Draghkar’s crushing debut “At the Crossroads of Infinity” is one of those albums that drops just when you need a boost or your ass kicked or both. It definitely plays in the deep end of death metal but with creative bursts and prog secrets that make the thing uglier and more infectious. Everyone in this band has a lot of other shit going on, but hopefully this is just the first burst from a band that sounds like they could give a lot of modern death bands a run for their money.

For more on the band, go here: https://www.facebook.com/DraghkarBand/

To buy the album, go here:  https://tinyurl.com/y8u5j6q2

For more on the label, go here: http://www.unspeakableaxerecords.com/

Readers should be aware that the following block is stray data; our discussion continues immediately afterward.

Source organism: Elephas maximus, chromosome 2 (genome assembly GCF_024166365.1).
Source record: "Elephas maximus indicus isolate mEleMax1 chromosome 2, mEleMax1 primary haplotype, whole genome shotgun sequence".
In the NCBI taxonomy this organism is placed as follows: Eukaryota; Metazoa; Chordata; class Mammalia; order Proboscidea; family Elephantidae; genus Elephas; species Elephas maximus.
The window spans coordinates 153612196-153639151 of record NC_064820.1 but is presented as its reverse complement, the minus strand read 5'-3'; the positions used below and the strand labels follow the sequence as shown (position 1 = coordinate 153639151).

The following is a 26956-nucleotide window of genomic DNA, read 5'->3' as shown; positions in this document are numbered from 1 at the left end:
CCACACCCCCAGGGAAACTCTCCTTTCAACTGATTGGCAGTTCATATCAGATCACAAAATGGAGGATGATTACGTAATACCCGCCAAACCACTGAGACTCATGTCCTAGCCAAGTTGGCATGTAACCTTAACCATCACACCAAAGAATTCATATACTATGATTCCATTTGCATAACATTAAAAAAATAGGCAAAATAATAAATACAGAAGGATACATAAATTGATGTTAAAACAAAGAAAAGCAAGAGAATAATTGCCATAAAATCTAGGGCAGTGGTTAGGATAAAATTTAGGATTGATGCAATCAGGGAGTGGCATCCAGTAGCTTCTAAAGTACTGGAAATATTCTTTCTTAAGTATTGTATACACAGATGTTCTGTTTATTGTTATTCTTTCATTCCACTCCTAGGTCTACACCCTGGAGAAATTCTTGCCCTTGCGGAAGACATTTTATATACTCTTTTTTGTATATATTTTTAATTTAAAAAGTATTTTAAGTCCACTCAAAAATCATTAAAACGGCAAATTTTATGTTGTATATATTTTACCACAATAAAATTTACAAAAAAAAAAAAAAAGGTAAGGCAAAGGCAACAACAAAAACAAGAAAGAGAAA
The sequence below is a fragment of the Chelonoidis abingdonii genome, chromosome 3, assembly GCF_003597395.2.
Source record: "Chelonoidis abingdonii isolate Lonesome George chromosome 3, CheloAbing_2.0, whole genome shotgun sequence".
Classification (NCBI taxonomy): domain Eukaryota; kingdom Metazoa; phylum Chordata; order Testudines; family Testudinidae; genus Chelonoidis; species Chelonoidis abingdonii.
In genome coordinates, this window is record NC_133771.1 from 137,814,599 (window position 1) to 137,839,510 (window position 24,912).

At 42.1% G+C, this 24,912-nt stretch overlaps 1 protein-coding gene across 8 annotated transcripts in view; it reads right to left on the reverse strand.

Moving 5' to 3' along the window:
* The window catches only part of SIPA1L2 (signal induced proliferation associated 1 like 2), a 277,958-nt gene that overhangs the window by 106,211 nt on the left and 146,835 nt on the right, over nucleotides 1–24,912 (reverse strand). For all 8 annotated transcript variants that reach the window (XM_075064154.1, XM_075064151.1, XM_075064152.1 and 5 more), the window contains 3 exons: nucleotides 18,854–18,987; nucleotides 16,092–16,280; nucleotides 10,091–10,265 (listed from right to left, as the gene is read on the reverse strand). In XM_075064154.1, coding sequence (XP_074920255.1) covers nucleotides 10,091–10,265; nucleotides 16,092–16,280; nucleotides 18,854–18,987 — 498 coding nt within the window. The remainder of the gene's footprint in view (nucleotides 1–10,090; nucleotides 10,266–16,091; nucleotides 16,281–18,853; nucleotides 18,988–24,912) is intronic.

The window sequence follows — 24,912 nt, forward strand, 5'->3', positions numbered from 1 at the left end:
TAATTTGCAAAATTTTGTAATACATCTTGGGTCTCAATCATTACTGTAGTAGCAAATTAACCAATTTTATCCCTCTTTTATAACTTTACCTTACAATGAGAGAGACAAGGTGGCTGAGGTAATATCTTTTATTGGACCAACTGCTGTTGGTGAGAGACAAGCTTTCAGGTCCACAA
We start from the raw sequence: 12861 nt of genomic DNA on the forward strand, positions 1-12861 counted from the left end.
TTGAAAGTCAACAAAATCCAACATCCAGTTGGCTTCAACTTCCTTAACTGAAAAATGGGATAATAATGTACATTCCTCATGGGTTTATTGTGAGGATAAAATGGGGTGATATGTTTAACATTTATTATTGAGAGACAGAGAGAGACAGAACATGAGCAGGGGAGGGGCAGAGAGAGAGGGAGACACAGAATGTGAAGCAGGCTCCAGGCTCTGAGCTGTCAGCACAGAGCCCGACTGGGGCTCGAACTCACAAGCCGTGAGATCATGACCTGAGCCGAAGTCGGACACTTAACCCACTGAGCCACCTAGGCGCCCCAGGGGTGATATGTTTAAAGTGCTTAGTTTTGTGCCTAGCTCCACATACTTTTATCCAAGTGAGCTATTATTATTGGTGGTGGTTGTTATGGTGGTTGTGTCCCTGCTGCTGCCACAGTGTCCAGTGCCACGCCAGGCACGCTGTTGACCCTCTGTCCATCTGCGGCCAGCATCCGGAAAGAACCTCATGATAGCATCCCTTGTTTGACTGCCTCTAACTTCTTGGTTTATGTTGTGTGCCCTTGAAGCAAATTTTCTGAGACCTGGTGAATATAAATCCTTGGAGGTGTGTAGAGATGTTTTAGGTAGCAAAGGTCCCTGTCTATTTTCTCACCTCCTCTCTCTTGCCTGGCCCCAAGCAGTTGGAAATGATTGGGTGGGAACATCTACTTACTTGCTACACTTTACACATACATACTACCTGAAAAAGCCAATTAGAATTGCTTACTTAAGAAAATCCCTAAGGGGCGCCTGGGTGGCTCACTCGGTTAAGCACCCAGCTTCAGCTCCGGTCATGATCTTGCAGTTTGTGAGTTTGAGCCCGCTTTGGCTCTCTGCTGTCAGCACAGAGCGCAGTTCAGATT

Von Till peels back his musical approach, creates scenic scapes on ‘No Wilderness Deep Enough’

Photo by Bobby Cochran

There’s no telling where inspiration is going to hit you, which is why I used to keep a notebook by my bed at night in case I had a strange dream or thought I figured was going to be important at some point. It actually worked until I stopped doing that. Nonetheless, there are plenty of ways for the creative bug to bite, and you never know when that’s going to be.